Monday, March 7, 2011

The Legend of Zelda: 25 years pushing the envelope

The image shows Link –the hero from "The Legend of Zelda"– fumbling the Master Sword, on which he is reflected. Link cries out, his hat flopping because of his movement. The brims of his robes are lined with embroidery. Behind him and facing the other direction, Ganondorf –Link's antagonist– brandishes a trident. His armor shines and his cape billows beyond Link. In front of them both stands Princess Zelda, stringing her ornate bow with a light arrow. She wears velvet gloves and a royal gown and looks slightly above the camera. The three of them are floating in the clouds.
Below them, an assortment of faeries fly around in a carefree way and, on the ground, a multitude of characters from the "Zelda" series. The light emanating from the Princess's arrow illuminates them all like the brightest sun, and they are all rendered in beautiful, photo-realistic detail. Caption:
Detail of Ag+'s tribute to Zelda's 25th
anniversary, drawn on the day of
the anniversary.
Full image | Making-of video.
(More information below.)

This is not the typical “Oh, I wish I could draw like that” post. Sure, Ag+’s work is too awesome for words and sure, I probably wouldn’t be able to draw like that (even if I had all the fancy tools ’e did), but the main body of this post will be dedicated to The Legend of Zelda; the reason why he did such a prodigious piece.
"What? But this is not a gaming blog!"
But that doesn't take away the merits of the series, nor of researching its history, so hush.


In 1983, Nintendo put all its cards on the Nintendo Entertainment System (NES); confident that, if things didn’t go well, they could always sell it in the U.S. After all, Americans will buy anything, right?

Nineteen Eighty-Four saw the Great Video Game Crash. Americans had suddenly decided that all home consoles were equally bad. Plus, Apple was releasing its Macintosh that year: an affordable computer that was an actual computer –not a dial-up terminal– which you could actually use to make things; a computer where the floppy drive was not a separate box! If you could have that, why waste money on a limmited machine that could only run half a dozen games? The fact that American video-game companies were full of litigation costs to the can’t-afford-making-anything-new level, didn’t help matters (after all, Americans will also sue over any little thing).

So how does a big, video-game giant like Nintendo deal with a crisis like this? They release a new console, of course! The Famicom Disk System was the future: it actually let you save your game! But, like any good Japanese, they thought that if the NES was going down, it should go out with a bang. Two of Nintendo’s youngest were assigned to the task: Takashi Tezuka, bit artist for Devil World; and Shigeru Miyamoto, the graphic artist who had accidentally created Donkey Kong. However, Tezuka and Miyamoto didn’t give Nintendo a NES game, they gave them two.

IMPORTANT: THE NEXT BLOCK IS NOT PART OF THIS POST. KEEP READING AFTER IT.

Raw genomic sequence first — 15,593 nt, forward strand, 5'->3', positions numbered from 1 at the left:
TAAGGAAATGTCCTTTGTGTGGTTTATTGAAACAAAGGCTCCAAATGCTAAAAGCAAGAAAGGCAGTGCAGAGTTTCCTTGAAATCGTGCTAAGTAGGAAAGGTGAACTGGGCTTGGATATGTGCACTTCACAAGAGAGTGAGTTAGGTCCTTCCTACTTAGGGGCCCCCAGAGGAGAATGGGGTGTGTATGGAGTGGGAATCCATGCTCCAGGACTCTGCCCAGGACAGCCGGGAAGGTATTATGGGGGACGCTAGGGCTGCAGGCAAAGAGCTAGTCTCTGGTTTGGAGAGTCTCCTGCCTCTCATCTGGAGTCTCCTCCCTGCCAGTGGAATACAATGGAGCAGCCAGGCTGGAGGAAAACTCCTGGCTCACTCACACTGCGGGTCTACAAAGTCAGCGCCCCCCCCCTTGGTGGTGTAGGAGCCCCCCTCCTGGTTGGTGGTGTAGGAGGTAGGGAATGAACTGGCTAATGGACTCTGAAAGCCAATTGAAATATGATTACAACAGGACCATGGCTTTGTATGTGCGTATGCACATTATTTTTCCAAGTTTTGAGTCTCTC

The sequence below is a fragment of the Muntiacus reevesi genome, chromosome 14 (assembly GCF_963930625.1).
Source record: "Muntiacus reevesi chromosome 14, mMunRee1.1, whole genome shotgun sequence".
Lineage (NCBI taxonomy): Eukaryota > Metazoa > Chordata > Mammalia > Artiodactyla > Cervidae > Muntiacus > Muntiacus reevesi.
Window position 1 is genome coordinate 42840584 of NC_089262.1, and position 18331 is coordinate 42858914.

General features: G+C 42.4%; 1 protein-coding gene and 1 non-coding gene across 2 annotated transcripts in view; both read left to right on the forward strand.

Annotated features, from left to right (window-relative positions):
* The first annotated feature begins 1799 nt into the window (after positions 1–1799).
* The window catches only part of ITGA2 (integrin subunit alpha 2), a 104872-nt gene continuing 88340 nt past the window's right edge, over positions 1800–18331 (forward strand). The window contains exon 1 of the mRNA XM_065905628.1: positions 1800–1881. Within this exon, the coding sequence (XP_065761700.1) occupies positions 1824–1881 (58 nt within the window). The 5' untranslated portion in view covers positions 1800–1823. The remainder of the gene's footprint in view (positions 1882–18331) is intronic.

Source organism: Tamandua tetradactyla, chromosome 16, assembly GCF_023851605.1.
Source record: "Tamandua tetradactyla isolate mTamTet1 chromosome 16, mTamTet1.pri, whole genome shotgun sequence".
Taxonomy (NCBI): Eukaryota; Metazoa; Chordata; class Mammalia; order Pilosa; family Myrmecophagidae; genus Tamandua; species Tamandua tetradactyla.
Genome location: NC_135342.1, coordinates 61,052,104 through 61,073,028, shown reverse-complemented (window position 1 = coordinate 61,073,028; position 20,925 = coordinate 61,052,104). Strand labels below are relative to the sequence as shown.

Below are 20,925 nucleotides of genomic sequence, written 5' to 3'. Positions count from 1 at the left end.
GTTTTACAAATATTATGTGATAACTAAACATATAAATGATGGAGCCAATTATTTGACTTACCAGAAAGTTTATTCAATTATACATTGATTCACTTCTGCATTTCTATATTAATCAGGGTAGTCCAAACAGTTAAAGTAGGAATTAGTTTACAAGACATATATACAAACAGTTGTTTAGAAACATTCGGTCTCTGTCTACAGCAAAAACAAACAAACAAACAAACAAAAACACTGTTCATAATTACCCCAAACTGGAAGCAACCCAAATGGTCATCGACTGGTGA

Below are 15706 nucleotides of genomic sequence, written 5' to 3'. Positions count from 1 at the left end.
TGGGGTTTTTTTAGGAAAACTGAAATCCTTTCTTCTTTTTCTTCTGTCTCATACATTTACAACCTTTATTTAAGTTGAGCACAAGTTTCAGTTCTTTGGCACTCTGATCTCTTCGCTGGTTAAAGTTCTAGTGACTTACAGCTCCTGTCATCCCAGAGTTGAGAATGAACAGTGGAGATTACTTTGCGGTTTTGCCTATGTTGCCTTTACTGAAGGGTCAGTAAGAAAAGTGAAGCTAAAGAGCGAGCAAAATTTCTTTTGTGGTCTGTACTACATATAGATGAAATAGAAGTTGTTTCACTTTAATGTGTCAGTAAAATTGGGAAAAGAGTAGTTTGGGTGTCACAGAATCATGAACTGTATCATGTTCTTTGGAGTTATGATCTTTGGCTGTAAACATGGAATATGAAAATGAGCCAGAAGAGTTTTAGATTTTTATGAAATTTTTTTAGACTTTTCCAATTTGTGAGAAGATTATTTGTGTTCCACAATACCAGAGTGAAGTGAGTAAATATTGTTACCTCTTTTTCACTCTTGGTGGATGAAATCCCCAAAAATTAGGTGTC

Image: Mario looks sideways in astonishment, raising his cap with one hand, and holding a thick packet in the other –at the top of which is the map of Yoshi's Island, the first area in "Super Mario World". Caption:
Mario stands in astonishment,
having been photoshopped
out of his original photo
and into holding the
thickly-folded map of the
Super Mario World world.
Miyamoto wanted to play with the notion of exploring the unknown; but as he saw it, there were two ways they could do this: linearly (each part being a “level”) and freeform (letting the players walk around and do the parts in whatever order they wanted, if they had what they needed). The story in both cases became the rescue of a princess, but the games themselves were radically different: the linear game became Super Mario World; the freeform game became The Legend of Zelda.

When Miyamoto and Tezuka’s teams presented the games to Nintendo’s management, they leaned towards Mario World because it was more traditional in nature. Zelda was released later, as one of the first games for the Famicom Disk, but was so popular, it was later ported to the NES. Zelda and Mario World ended the Video Game Crash, and Zelda went on to become the archetype for a new type of game: the Role-Playing Game.


Miyamoto was awarded the position of manager of the newly-created Nintendo Entertainment, Analysis, and Development branch, with Tezuka becoming his main director. Consequently, half a decade went by before the two could actually sit down and focus on a new Zelda title. Out of this came A Link to the Past (published in 1992), which established the “formula” which makes the Zelda successful even today: The player is presented with a world where something is going wrong and, to fix it, he must travel to a parallel version of that world –and back– gathering items, solving puzzles, and fighting monsters unique to each “version” of the world. In A Link to the Past, this “parallel world” was represented by the “Dark World”, with the normal world where things are going wrong being called the “Light World”.

Image: Saria, a young-looking girl, glances sideways at the camera from atop a moss-covered log. She wears a green shirt, shorts, boots, cloak, and on her back, a humongous flower. Her short, lime-green hair is held back by a green headband, upon which is the Forest Medallion. To her right, her fairy floats diligently; and to her left, the Gread Deku Sprout –a tuber with a face– peers cheerfully over the log. Everything is drawn in beautiful, photo-realistic detail, as if the light that reached them were dribbling down from the branches. Caption: